“The NRC mission is reasonable assurance of adequate protection — no more, no less,” Wright said.

Tony Vegel, a Texas-based reactor safety official for the NRC, pushed back when industry executives publicly made their case for fewer NRC inspections.

“It’s difficult to come across as an independent regulator and rely on self-assessment” from plants, Vegel said.

The current review, commissioned by the new NRC panel, was looking at the inspections issues and related ones, NRC spokesman Scott Burnell said. Commissioners will decide after receiving the staff recommendations whether to adopt any of them, Burnell said.

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Trump admin to ban entry of International Criminal Court investigators



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By Dan De Luce and Abigail Williams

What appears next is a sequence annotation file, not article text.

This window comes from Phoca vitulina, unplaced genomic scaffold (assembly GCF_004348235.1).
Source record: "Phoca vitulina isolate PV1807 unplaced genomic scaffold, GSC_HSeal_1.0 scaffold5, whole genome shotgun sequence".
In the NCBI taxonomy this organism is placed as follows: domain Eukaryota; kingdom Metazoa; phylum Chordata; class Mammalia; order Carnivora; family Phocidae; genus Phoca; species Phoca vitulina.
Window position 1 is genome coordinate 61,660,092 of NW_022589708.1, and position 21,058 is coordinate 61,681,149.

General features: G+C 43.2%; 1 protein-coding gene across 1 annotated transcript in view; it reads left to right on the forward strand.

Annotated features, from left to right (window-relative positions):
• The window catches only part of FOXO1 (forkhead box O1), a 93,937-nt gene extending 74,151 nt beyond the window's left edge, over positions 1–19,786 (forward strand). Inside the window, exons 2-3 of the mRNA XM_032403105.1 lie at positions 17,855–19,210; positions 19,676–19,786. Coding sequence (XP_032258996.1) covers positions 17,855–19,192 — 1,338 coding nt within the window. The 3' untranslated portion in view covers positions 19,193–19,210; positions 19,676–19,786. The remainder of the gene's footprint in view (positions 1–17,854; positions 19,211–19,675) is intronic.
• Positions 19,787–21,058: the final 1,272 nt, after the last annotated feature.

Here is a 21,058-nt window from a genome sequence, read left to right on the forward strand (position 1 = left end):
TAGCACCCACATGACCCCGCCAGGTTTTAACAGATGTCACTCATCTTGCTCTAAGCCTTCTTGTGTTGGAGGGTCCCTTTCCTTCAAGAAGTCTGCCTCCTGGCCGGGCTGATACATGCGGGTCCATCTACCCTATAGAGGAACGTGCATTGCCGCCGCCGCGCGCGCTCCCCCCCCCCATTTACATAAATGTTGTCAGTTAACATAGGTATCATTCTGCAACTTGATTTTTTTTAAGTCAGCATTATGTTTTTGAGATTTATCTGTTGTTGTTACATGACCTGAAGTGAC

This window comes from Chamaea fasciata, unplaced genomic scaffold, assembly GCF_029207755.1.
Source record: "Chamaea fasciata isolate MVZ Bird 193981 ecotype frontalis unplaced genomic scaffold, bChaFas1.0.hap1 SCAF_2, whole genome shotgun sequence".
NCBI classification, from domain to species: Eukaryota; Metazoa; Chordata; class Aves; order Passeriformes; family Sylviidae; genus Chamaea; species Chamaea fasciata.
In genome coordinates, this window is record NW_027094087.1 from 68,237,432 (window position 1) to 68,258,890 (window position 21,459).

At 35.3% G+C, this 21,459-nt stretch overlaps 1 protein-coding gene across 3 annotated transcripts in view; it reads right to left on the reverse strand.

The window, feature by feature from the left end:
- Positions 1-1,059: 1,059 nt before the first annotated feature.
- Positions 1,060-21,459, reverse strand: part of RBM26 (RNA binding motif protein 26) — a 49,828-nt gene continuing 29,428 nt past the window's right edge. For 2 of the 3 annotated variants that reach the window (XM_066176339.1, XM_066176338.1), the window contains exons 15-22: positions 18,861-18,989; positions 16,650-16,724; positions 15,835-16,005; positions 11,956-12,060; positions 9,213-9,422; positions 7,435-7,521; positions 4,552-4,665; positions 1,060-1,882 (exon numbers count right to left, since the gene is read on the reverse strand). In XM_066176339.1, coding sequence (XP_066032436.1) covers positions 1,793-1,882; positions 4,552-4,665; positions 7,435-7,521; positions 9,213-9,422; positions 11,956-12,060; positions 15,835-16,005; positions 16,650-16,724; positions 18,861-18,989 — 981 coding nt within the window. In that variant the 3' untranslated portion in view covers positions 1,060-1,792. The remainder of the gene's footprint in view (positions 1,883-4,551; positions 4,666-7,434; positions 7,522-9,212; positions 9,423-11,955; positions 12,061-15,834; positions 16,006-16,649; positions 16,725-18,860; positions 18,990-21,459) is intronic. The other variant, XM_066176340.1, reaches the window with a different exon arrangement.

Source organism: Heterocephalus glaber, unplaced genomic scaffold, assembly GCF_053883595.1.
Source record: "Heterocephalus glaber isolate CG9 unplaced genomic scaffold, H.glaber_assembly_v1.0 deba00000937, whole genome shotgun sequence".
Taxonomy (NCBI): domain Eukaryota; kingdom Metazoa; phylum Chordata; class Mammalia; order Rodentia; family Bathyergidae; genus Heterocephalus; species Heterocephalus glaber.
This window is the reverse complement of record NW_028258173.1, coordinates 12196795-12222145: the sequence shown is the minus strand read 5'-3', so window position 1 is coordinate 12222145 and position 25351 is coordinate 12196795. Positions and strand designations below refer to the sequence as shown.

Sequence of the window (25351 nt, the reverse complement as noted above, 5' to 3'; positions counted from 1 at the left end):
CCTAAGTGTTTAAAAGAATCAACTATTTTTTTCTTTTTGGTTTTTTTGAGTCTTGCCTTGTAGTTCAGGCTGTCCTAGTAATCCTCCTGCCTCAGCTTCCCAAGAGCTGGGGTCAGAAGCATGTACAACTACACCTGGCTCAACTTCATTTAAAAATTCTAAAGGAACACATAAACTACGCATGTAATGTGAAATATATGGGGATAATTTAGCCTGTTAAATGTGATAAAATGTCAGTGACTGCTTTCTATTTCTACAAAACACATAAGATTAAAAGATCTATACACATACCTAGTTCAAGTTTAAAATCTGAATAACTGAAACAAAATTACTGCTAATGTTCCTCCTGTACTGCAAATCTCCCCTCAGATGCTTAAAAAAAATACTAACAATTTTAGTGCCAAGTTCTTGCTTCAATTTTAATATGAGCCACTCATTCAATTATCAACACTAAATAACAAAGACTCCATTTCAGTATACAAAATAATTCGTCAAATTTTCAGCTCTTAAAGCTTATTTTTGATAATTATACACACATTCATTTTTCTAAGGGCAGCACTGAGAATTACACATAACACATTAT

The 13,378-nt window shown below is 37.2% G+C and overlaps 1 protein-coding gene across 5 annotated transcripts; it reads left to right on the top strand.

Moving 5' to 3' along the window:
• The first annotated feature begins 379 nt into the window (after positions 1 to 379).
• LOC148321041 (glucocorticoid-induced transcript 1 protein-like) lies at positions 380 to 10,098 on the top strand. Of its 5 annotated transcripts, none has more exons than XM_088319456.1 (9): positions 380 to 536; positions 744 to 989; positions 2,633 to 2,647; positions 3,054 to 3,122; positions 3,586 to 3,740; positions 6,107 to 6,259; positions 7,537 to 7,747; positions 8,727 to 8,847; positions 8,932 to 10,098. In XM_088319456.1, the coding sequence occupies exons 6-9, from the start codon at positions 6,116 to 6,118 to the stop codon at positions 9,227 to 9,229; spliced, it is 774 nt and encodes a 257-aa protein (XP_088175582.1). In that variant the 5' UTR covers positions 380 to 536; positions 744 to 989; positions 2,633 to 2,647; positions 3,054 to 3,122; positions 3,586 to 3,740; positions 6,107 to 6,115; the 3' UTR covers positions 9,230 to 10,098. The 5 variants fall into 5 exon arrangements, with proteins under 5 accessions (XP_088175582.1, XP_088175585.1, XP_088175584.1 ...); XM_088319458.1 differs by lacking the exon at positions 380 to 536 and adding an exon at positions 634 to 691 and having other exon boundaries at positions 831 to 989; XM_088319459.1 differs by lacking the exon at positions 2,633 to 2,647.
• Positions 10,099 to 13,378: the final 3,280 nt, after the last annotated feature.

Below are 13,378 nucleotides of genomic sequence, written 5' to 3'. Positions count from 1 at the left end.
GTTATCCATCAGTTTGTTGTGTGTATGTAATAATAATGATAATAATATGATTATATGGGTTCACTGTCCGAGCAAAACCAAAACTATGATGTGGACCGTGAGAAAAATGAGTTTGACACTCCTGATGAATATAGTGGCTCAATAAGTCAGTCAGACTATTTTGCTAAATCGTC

The United States will repeal or deny visas to International Criminal Court staff seeking to investigate Americans in Afghanistan or elsewhere and may take similar action to protect Israelis or other allied forces from prosecution, Secretary of State Mike Pompeo said Friday.

“We are determined to protect the American and allied military and civilian personnel from living in fear of unjust prosecution for actions taken to defend our great nation,” Pompeo said.

The unprecedented move came amid a pending request by the ICC prosecutor’s office to open a probe into possible war crimes by Afghan or U.S. personnel in Afghanistan and after national security adviser John Bolton, a vehement critic of the court, threatened punitive action in September.

The visa restrictions are “a part of the continued effort to convince the ICC to change course with its potential investigation and potential prosecution of Americans for their activities and our allies activities in Afghanistan,” Pompeo told a press conference.

The secretary of state said the administration has already begun to carry out the visa restrictions but did not offer any more details.